More bearish views on this share are encouraged – I need dousing with some cold water, so if you take a negative view on this share then please do post in the comments section below, to stop me getting perhaps over-excited!
Share price: 1006p (up 0.6% today)
No. shares: 31.0m
Market cap: £311.9m
Trading update, and FD leaving – personally I always find it unsettling when an FD leaves a company, as it can be a warning sign of trouble ahead. There again, I can understand why the FD here wants to move on after 8 years – that’s the sort of timeframe when you’re bored with a finance job, and ready for something new.
Mind you, today’s trading update sounds fine;
We are pleased to report that the financial year has concluded in line with the Board’s expectations on both sides of the business.
In Protection amp; Defence, in September we received a non-DoD order for 15,000 mask systems which will be delivered in the first quarter of our new financial year.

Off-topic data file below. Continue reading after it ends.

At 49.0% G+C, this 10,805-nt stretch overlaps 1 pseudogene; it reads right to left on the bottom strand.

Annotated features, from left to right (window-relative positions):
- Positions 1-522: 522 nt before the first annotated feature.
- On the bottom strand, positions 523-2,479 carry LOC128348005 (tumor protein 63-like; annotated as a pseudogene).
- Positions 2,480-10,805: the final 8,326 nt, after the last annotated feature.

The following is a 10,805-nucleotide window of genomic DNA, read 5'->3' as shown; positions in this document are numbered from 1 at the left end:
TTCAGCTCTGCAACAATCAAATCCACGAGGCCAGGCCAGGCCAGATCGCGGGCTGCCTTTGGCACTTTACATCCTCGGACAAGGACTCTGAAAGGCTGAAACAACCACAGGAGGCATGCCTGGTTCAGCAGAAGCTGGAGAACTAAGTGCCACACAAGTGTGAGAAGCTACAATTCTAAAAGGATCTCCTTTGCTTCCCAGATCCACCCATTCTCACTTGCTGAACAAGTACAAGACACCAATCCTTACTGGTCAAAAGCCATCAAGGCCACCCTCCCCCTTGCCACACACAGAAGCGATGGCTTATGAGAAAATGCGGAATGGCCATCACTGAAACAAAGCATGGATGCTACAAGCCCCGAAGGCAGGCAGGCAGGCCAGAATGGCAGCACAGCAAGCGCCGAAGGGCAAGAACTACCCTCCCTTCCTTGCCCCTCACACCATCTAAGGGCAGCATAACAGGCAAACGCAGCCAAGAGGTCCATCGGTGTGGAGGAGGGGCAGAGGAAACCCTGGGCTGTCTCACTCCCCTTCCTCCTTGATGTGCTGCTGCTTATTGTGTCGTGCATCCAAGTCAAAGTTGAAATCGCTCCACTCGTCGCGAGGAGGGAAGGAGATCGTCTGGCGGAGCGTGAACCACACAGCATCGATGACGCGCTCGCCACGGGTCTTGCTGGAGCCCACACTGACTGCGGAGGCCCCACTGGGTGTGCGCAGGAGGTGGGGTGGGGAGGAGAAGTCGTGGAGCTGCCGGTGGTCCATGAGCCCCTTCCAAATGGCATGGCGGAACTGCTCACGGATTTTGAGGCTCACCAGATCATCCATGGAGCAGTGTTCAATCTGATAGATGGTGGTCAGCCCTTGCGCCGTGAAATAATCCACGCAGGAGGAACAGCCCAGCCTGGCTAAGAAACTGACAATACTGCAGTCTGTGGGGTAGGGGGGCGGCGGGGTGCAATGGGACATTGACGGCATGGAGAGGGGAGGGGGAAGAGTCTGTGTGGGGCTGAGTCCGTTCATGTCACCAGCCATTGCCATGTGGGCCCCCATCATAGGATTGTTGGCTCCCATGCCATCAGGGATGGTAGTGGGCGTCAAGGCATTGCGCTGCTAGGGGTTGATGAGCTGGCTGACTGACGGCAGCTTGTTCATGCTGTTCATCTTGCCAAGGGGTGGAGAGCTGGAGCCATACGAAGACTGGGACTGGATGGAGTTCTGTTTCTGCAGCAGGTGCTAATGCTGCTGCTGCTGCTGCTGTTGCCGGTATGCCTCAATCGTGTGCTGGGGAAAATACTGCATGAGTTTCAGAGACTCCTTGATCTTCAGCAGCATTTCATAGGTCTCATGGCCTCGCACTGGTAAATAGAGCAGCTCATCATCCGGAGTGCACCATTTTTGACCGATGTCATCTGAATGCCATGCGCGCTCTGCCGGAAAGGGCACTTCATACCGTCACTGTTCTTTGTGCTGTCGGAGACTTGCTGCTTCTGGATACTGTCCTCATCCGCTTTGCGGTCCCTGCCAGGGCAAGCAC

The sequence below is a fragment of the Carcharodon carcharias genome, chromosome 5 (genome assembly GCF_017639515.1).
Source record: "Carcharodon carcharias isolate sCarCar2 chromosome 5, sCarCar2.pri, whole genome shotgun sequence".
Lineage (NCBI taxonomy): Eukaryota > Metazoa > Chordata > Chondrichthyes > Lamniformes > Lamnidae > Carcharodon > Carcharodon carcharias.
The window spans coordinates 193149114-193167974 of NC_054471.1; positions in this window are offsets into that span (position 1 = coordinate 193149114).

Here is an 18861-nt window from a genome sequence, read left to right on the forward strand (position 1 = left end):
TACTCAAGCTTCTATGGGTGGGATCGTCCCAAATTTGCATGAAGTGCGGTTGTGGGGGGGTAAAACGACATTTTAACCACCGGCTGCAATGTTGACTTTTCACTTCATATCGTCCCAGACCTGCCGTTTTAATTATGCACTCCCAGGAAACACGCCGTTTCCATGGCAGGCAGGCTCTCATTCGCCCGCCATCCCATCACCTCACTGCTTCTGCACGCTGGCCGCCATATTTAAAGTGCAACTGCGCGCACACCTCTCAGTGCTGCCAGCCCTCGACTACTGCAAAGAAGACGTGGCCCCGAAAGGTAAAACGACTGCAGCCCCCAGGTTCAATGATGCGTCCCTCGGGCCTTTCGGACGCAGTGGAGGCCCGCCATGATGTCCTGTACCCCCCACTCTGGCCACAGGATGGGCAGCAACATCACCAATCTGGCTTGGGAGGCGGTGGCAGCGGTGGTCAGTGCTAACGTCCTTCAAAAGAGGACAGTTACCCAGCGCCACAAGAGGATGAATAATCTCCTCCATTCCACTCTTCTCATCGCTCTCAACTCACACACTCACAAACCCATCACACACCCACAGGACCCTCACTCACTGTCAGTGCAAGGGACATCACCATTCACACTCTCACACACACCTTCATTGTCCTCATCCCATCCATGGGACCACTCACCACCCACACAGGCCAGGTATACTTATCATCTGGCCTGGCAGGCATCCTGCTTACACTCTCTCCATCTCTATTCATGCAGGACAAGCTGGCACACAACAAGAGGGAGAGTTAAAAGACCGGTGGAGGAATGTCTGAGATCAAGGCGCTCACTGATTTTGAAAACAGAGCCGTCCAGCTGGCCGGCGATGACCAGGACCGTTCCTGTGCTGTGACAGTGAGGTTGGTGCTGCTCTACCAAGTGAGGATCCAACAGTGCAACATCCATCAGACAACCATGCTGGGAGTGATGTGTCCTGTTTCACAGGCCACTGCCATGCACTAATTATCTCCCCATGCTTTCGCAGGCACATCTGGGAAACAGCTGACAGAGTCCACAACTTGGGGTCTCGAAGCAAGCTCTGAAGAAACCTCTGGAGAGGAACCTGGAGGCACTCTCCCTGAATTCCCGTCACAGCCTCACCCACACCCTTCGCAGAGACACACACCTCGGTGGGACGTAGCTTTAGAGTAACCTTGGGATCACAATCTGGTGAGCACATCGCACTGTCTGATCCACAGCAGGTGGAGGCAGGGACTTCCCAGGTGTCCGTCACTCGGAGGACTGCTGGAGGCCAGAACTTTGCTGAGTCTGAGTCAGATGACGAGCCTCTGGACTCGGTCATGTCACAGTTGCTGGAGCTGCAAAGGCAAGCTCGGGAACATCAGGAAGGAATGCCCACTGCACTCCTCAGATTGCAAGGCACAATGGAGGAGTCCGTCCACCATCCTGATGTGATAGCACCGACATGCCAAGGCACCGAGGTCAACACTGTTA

In Dairy, the global milk price has continued to increase, which provides an encouraging backdrop against which to start our new financial year.
Our balance sheet remains strong, and good operating cash flow meant the year concluded with net cash of £2.0m (30 September 2015: Net debt of £13.2m).
As you can see from the Stockopedia graphics below, it has high quality scores. The dividend yield looks mean – I wonder if there is scope to increase that?
Overall - I don’t have a strong opinion on it either way, but recognise that the company has performed very well in recent years, with excellent earnings growth.